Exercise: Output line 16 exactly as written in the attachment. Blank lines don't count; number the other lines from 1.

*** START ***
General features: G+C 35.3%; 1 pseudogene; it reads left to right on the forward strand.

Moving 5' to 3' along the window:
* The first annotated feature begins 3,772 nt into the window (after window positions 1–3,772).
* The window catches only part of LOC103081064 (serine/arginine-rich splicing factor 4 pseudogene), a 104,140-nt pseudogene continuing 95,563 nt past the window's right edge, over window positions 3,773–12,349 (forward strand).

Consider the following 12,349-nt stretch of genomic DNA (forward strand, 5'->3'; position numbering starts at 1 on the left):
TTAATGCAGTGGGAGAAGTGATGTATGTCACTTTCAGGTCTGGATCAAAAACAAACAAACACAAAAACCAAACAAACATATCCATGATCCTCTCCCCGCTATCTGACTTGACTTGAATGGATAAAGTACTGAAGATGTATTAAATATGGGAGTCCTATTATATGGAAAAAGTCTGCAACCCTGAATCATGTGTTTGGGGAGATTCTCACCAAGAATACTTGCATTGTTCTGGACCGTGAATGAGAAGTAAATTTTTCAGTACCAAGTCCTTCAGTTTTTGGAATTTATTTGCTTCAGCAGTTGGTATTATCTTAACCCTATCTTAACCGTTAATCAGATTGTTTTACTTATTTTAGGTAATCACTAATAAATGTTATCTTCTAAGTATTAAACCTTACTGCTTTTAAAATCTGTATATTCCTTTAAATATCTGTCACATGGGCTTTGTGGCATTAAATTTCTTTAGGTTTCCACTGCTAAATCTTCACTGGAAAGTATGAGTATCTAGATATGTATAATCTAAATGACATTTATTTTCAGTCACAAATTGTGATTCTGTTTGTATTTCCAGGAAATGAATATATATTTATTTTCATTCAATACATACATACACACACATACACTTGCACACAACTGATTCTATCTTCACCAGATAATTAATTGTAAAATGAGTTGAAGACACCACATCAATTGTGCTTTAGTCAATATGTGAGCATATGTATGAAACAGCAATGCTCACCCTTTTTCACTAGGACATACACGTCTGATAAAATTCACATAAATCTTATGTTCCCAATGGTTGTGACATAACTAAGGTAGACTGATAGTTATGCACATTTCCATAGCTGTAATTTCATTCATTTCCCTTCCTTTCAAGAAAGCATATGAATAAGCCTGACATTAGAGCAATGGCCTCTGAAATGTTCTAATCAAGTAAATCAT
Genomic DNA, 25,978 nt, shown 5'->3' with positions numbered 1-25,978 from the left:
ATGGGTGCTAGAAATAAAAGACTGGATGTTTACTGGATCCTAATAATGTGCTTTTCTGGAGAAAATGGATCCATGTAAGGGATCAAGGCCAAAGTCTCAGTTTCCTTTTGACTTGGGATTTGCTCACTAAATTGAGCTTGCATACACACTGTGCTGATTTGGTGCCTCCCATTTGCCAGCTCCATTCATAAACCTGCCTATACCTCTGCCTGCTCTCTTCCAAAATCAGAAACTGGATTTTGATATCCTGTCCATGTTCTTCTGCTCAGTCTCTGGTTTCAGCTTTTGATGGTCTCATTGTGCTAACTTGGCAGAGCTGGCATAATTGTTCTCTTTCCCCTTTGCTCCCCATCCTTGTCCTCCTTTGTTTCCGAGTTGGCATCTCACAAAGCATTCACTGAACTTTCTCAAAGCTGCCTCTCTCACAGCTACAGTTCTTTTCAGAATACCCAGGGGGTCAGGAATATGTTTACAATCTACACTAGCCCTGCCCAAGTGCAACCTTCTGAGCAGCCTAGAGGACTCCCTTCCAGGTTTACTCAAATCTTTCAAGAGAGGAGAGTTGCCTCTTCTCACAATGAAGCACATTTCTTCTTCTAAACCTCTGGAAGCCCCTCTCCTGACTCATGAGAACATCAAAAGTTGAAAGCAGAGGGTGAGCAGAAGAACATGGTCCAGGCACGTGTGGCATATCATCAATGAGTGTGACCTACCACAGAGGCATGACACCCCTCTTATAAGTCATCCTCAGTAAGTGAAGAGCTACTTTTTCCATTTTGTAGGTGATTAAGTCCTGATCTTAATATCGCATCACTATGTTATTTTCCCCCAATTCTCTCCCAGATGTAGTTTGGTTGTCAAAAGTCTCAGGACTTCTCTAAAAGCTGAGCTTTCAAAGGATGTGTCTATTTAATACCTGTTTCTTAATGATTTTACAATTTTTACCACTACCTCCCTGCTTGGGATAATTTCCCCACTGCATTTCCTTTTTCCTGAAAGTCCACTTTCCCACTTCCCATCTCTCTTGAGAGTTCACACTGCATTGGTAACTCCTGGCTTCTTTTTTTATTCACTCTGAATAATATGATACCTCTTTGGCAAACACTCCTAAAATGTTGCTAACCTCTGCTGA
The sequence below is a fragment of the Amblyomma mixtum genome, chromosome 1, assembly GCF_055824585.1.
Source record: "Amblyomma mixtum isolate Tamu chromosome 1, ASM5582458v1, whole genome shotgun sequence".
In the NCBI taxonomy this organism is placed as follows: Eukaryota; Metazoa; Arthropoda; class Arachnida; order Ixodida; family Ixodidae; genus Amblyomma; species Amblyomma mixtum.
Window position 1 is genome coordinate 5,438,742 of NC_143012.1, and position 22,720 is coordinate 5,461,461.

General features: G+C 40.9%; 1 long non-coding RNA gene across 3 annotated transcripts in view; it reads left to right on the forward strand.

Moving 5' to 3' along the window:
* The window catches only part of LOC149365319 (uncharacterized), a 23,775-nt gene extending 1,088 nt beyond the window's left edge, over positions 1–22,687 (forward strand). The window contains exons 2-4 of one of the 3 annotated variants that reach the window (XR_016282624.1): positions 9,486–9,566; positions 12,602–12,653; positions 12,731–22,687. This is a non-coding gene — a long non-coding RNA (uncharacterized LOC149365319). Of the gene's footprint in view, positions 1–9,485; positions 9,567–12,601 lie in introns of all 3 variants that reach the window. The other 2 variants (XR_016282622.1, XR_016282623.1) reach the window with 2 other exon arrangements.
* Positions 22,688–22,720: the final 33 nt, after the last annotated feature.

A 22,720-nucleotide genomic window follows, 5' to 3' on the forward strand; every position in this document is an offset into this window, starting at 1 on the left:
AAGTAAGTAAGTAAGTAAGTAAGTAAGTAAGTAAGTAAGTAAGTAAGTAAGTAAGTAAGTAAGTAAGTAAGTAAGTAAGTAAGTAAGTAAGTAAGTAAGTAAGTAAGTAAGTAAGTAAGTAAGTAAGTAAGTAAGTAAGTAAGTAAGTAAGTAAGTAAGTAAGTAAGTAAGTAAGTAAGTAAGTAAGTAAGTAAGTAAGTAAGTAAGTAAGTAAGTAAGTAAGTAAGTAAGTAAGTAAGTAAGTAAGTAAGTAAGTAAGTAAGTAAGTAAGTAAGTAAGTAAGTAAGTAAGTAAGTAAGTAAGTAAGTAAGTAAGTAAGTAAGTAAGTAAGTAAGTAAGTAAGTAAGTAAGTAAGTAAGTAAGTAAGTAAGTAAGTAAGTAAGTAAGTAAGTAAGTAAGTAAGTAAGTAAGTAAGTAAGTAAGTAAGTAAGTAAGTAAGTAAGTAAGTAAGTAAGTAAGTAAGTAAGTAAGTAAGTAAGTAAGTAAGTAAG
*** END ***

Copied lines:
* Positions 22,688–22,720: the final 33 nt, after the last annotated feature.